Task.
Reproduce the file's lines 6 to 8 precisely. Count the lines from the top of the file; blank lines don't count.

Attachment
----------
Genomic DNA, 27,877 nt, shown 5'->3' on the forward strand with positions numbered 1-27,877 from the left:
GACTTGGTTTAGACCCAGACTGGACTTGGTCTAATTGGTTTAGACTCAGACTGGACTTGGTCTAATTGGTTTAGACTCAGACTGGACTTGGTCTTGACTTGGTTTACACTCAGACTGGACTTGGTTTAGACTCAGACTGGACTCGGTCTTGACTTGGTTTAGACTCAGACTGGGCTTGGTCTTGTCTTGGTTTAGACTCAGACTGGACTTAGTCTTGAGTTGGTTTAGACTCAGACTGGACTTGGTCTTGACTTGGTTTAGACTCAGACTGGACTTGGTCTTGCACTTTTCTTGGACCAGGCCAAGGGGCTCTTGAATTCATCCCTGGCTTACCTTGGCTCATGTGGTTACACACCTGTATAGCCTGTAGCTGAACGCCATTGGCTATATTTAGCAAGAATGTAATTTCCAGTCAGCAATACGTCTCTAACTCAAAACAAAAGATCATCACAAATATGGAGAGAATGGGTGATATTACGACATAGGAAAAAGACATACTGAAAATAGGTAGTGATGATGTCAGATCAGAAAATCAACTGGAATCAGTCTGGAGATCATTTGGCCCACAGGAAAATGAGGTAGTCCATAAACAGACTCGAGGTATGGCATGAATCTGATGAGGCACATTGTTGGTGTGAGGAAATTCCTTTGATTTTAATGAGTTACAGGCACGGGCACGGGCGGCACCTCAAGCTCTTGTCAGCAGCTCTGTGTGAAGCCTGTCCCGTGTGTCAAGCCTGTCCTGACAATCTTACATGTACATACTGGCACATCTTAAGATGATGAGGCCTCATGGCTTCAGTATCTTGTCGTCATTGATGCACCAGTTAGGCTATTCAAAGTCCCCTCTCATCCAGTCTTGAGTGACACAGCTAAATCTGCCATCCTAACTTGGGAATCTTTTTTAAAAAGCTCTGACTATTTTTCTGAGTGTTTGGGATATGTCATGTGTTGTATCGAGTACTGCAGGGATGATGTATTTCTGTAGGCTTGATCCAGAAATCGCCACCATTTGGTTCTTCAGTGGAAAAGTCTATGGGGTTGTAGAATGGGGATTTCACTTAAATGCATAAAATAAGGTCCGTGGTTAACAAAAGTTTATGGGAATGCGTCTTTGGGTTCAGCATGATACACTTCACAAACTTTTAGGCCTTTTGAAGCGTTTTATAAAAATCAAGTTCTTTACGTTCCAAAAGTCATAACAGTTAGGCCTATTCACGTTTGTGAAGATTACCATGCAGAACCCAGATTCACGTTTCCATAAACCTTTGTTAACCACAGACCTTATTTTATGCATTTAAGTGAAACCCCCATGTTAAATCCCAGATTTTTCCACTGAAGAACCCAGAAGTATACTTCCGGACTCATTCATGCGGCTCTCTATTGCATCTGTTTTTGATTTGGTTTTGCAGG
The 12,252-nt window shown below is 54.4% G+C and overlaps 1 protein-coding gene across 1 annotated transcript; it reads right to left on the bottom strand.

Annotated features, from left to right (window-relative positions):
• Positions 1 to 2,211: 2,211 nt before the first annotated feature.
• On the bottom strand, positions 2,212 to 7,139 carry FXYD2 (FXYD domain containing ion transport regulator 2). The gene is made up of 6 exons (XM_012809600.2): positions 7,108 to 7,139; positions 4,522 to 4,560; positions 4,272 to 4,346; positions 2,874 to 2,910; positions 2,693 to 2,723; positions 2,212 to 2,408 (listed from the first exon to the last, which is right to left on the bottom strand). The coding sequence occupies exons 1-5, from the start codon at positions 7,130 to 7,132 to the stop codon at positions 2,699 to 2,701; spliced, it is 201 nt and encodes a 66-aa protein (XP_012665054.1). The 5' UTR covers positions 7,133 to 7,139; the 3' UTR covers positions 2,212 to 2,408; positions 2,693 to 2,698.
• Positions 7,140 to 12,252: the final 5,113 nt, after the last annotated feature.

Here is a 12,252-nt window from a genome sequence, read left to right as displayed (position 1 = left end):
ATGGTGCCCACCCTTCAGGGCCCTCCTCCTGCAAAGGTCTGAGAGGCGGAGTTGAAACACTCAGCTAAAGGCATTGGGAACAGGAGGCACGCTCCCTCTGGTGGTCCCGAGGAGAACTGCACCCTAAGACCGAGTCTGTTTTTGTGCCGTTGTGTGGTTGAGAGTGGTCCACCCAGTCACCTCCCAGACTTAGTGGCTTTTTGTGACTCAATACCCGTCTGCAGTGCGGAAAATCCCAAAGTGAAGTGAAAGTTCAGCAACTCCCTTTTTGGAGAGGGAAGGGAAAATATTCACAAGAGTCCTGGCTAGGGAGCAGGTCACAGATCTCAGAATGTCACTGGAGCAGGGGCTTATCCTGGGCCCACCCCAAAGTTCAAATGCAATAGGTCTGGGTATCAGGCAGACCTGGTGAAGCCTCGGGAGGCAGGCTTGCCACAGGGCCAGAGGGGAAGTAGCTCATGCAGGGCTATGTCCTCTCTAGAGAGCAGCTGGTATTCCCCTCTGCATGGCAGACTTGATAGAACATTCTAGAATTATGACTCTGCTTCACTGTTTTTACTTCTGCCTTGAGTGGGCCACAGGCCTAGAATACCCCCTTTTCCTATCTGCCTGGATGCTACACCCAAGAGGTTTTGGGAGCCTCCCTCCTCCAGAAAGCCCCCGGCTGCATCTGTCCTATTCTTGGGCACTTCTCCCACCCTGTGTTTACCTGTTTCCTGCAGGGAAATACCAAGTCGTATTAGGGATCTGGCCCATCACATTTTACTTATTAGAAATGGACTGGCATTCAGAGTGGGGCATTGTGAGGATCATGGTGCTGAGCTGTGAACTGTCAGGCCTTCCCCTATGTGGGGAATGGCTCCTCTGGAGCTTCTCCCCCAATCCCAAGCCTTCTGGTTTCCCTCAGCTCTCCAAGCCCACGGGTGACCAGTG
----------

• On the bottom strand, positions 2,212 to 7,139 carry FXYD2 (FXYD domain containing ion transport regulator 2). The gene is made up of 6 exons (XM_012809600.2): positions 7,108 to 7,139; positions 4,522 to 4,560; positions 4,272 to 4,346; positions 2,874 to 2,910; positions 2,693 to 2,723; positions 2,212 to 2,408 (listed from the first exon to the last, which is right to left on the bottom strand). The coding sequence occupies exons 1-5, from the start codon at positions 7,130 to 7,132 to the stop codon at positions 2,699 to 2,701; spliced, it is 201 nt and encodes a 66-aa protein (XP_012665054.1). The 5' UTR covers positions 7,133 to 7,139; the 3' UTR covers positions 2,212 to 2,408; positions 2,693 to 2,698.
• Positions 7,140 to 12,252: the final 5,113 nt, after the last annotated feature.

Here is a 12,252-nt window from a genome sequence, read left to right as displayed (position 1 = left end):